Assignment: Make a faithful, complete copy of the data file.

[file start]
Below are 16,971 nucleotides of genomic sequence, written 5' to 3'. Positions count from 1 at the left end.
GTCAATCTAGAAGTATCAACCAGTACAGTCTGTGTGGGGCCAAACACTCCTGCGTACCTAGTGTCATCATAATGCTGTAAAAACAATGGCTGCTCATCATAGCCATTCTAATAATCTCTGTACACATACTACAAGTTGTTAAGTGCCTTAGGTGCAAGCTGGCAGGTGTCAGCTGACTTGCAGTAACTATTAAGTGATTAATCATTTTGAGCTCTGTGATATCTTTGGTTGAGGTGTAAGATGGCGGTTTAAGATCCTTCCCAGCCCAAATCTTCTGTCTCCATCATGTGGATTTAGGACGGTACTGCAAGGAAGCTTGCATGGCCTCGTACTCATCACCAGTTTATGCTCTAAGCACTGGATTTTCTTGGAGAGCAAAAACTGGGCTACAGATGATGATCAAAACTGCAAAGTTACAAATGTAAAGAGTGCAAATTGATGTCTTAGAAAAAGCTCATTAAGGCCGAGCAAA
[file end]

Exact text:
Below are 16,971 nucleotides of genomic sequence, written 5' to 3'. Positions count from 1 at the left end.
GTCAATCTAGAAGTATCAACCAGTACAGTCTGTGTGGGGCCAAACACTCCTGCGTACCTAGTGTCATCATAATGCTGTAAAAACAATGGCTGCTCATCATAGCCATTCTAATAATCTCTGTACACATACTACAAGTTGTTAAGTGCCTTAGGTGCAAGCTGGCAGGTGTCAGCTGACTTGCAGTAACTATTAAGTGATTAATCATTTTGAGCTCTGTGATATCTTTGGTTGAGGTGTAAGATGGCGGTTTAAGATCCTTCCCAGCCCAAATCTTCTGTCTCCATCATGTGGATTTAGGACGGTACTGCAAGGAAGCTTGCATGGCCTCGTACTCATCACCAGTTTATGCTCTAAGCACTGGATTTTCTTGGAGAGCAAAAACTGGGCTACAGATGATGATCAAAACTGCAAAGTTACAAATGTAAAGAGTGCAAATTGATGTCTTAGAAAAAGCTCATTAAGGCCGAGCAAA